Difference between revisions of "Business logic vulnerability"
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Revision as of 18:15, 20 February 2009
This is a Vulnerability. To view all vulnerabilities, please see the Vulnerability Category page.
Last revision (mm/dd/yy): 02/20/2009
Most security problems are weaknesses in an application that result from a broken or missing security control (authentication, access control, input validation, etc...). By contrast, business logic vulnerabilities are ways of using the legitimate processing flow of an application in a way that results in a negative consequence to the organization. For example:
- Purchase orders are not processed before midnight
- Written authorization is not on file before web access is granted
- Transactions in excess of $2000 are not reviewed by a person
Many articles that describe business logic problems simply take an existing and well understood web application security problem and discuss the business consequence of the vulnerability. True business logic problems are actually different from the typical security vulnerability. Here are some examples of problems that are not business logic vulnerabilities:
- Performing a denial of service by locking an auction user's account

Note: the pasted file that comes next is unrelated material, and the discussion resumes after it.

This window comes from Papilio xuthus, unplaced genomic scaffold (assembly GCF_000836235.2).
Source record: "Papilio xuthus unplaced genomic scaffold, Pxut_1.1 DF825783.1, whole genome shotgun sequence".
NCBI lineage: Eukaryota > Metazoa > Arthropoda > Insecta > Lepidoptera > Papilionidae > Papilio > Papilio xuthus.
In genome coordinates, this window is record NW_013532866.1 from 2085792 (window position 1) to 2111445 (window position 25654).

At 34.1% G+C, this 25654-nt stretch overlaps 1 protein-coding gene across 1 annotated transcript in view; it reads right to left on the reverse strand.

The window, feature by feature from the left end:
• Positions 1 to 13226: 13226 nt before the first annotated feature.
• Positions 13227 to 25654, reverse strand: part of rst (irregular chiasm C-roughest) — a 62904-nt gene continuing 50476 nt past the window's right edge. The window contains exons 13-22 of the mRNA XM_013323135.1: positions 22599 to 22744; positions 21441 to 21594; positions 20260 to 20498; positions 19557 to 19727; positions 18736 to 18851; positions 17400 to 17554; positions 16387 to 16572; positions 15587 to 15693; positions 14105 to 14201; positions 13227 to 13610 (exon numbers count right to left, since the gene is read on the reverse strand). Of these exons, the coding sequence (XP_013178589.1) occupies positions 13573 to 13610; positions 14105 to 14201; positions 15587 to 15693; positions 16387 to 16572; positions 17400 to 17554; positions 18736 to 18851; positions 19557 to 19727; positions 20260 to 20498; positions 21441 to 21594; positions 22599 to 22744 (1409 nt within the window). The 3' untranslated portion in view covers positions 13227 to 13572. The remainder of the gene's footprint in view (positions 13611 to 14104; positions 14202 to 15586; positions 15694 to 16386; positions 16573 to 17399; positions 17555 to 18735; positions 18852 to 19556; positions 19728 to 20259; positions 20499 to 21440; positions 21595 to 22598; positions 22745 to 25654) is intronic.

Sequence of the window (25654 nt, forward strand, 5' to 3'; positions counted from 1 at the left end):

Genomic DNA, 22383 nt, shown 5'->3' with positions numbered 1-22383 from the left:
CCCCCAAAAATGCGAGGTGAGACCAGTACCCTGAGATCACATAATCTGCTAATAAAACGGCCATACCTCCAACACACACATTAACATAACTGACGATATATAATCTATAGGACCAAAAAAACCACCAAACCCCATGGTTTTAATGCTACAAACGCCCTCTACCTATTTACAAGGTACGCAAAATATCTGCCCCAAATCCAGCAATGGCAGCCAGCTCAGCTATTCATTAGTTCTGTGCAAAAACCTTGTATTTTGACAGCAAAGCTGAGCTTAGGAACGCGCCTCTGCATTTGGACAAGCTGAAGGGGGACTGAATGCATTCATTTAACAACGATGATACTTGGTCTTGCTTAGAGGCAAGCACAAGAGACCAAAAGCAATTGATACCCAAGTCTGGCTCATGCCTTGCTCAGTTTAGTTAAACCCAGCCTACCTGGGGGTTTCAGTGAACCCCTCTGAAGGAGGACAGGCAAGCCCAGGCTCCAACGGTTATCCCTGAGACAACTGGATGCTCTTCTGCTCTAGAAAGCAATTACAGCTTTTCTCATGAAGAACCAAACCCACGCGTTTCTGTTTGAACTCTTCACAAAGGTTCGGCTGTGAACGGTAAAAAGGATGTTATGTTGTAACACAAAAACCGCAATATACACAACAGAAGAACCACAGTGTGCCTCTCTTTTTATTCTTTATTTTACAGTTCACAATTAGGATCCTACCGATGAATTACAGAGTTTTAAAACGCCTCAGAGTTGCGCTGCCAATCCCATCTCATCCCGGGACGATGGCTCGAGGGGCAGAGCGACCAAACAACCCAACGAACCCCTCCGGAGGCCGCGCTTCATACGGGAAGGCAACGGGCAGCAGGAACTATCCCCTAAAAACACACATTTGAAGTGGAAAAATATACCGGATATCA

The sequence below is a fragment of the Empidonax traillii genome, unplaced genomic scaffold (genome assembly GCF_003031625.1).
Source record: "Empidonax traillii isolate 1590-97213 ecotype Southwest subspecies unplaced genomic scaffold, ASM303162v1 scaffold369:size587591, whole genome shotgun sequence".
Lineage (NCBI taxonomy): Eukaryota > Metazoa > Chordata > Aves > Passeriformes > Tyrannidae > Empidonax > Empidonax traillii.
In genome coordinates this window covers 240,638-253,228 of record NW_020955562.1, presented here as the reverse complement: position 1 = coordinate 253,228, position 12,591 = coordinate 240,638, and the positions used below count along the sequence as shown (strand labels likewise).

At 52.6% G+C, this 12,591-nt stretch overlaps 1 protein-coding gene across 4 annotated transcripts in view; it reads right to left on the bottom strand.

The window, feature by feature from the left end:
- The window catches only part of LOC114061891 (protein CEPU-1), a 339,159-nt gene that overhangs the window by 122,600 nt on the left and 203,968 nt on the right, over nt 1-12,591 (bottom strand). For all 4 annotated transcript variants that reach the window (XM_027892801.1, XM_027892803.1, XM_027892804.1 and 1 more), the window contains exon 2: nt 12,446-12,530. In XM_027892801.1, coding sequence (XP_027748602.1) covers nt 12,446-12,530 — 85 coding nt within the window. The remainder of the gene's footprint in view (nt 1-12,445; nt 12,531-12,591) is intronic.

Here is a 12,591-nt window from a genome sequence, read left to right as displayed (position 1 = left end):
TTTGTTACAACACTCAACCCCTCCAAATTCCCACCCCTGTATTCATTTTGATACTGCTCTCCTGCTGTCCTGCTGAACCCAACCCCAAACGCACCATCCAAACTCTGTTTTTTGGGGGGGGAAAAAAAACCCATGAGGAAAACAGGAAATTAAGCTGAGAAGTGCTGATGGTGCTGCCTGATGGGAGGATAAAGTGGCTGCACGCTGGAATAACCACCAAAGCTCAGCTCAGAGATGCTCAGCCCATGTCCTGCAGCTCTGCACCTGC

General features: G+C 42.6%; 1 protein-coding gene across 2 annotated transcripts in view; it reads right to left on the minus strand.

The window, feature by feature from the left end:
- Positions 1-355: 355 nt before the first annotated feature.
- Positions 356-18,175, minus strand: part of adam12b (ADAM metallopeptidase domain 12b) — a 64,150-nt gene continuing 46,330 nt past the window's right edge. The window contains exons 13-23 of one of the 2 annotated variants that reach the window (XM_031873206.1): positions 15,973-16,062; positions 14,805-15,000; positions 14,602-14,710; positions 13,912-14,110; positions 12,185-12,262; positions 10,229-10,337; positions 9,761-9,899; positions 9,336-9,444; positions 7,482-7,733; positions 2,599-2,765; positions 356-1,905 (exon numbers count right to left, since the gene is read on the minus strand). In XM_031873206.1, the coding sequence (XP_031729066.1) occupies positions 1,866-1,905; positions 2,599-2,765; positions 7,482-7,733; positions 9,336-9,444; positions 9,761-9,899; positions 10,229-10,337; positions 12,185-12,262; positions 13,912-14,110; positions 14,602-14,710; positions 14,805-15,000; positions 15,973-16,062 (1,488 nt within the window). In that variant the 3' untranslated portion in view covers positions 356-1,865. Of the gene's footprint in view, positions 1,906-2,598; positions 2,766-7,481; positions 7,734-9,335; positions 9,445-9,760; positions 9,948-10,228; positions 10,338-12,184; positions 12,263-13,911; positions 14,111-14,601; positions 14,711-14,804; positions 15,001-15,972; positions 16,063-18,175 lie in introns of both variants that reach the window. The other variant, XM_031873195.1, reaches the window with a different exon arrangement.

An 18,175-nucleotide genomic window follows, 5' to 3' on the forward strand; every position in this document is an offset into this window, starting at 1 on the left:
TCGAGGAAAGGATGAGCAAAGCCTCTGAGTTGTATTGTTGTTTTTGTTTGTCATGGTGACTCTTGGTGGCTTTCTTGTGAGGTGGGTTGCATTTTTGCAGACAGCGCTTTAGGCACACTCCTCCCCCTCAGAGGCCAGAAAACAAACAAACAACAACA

- Posting unvalidated input publically
- Cracking MD5 hashes
- Brute forcing a password recovery scheme
Too often, the business logic category is used for vulnerabilities that can't be scanned for automatically. This makes it very difficult to apply any kind of categorization scheme. Business logic problems are different from authentication problems and every other category. There are many signficant business logic vulnerabilities, but they are far less common than the type of items in the OWASP Top Ten for example.
A nice rule-of-thumb to use is that if you need to truly understand the business to understand the vulnerability, you might have a business-logic problem on your hands. If you don't understand the business, you can't see business logic flaws.
The likelihood of business logic problems really depends on the circumstances. You'll need to evaluate the threat agents who could possibly exploit the problem and whether it would be detected. Again, this will take a strong understanding of the business. The vulnerabilities themselves are often quite easy to discover and exploit without any special tools or techniques, as they are a supported part of the application.
Business logic flaws are often the most critical in terms of consequences, as they are deeply tied into the company's process.